Sunday, March 31, 2013

Prolegomena to an XML schema for pattern theory

A link to a working draft specification is here:

The pattern theory created by Ulf Grenander is based on mathematical definitions for a set of entities that are used to model and perceive the world: generator, bond, configuration, image, pattern, similarity transformation, deformation, among others.

Here is an example of what a configuration might look like (from Elements of Pattern Theory):

In the XML schema for PTML (Pattern-Theoretic Markup Language), this would be coded as follows:

<gen id="g1">
   <bond name="W" gref="#" bcxn="E"></bond>
   <bond name="E" gref="#g2" bcxn="W"></bond>
   <bond name="S" gref="#g3" bcxn="N"></bond>
<gen id="g2">
   <bond name="W" gref="#g1" bcxn="E"></bond>
   <bond name="N" gref="#" bcxn="S"></bond>
   <bond name="S" gref="#g4" bcxn="N"></bond>
<gen id="g3">
   <bond name="N" gref="#g1" bcxn="S"></bond>
   <bond name="E" gref="#g4" bcxn="W"></bond>
<gen id="g4">
   <bond name="N" gref="#g2" bcxn="S"></bond>
   <bond name="W" gref="#g3" bcxn="E"></bond>
   <bond name="E" gref="#g5" bcxn="W"></bond>
   <bond name="S" gref="#g6" bcxn="N"></bond>
<gen id="g5">
   <bond name="W" gref="#g4" bcxn="E"></bond>
   <bond name="E" gref="#" bcxn="W"></bond>
<gen id="g6">
   <bond name="N" gref="#g4" bcxn="S"></bond>

This includes elements config (configuration), gen (generator), bond (bond), a gen attribute id, bond attributes name, gref (generator being linked to), and bcxn (bond connection). (The bond names — or indices — N, S, E, W were chosen to suggest geographical directions.) A gref such as "#g4" is an internal link to a generator within the same configuration. bcxn specifies the bond (by name) within the generator being linked to. A gref="#" indicates an unconnected (external) bond. This is something of an "empty" configuration in that it currently holds no application-dependent content within the bond or gen elements.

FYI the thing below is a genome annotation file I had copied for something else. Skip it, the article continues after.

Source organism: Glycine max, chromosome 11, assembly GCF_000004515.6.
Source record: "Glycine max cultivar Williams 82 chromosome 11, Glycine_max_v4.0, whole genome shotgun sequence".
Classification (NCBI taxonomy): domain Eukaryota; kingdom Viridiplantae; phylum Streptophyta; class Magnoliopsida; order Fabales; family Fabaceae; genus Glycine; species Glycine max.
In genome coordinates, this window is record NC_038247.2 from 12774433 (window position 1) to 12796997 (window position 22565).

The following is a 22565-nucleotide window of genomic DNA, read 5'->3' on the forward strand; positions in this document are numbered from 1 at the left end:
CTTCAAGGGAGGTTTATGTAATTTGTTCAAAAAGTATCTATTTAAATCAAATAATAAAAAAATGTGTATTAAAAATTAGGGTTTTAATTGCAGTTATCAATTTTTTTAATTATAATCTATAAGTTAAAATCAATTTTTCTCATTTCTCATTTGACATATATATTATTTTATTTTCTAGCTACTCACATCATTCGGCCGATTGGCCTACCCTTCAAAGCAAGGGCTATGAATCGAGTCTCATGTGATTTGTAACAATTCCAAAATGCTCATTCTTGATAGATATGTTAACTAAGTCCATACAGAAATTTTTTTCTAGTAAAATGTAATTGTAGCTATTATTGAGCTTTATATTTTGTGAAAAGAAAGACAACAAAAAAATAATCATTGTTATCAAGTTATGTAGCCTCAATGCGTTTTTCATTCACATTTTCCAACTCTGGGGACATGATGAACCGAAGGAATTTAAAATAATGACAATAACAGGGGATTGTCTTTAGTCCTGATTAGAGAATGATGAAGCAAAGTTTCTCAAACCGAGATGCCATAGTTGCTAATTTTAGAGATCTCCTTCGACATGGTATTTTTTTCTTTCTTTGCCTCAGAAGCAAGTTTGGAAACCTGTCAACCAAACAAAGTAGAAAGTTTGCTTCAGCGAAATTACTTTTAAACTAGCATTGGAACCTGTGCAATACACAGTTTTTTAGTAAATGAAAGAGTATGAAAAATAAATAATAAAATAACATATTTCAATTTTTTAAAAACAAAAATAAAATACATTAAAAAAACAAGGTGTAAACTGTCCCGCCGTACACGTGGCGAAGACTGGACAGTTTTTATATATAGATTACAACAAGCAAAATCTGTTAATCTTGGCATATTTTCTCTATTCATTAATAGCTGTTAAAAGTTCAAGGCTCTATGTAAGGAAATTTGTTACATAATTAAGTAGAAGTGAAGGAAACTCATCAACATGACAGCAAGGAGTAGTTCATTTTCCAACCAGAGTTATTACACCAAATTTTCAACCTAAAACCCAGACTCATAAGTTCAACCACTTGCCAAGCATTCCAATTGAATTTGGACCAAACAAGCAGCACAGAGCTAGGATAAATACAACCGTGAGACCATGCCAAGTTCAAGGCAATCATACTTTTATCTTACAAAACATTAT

Because the config element can have arbitrarily-connected internal links as shown in this example, any graph topology can be modeled, not just tree structures.

Further developments for PTML include:

0. Add syntax for bond domains (bset="set", where set is the name of a set of bond values), bond values (bval="val", where val is an element of bset), bond relations (brel="rel", where rel is the name of a two-argument function taking two bond values and returning TRUE or FALSE), and bond probability distributions (bprob="prob", where prob is the name of a one-argument function that takes the list of bond names from the generator and returns a list of random bond values. (prob is a multivariate probability distribution.)

<gen bset="MAPDIRECTION" brel="EQUALS" bprob="COINFLIP"
   <bond name="W" gref="#g1" bcxn="E" bval="HEADS"></bond>
   <bond name="N" gref="#" bcxn="S" bval="TAILS"></bond>
   <bond name="S" gref="#g4" bcxn="N" bval="HEADS"></bond>

Note: The probablities introduced by bprob induce a probability model over configrations known as a random field.

0.1. Add an attribute for the gen element, gtype="typeid" and a new element <gtype id="typeid" bset="set" brel="rel" bprob="prob" bsim="sim"> where sim is the name of a similarity group. The gtypes could be collected into another file defs.ptml and referenced by a link element:
    <link rel="definitions" href="defs.ptml">
       <gen gtype="typeid" ...>
(See SVG <defs>, for example.)

1. Add a bdir=["in"|"out"] attribute to bond for where the underlying configuration graph is directed.

2. bcxn could list a set of prioritized options: bcxn="name1,name2,..."

3. Content to include <script>s.

4. Content to include analogs of SVG <filters>s, transforms, ...

5. XML transformation language to capture the other pattern theoretic definitions such as similarity, image, and deformation.
(Example: a PTML → SVG transform)


With PTML, one can publish pattern-theoretic objects or store them in XML databases.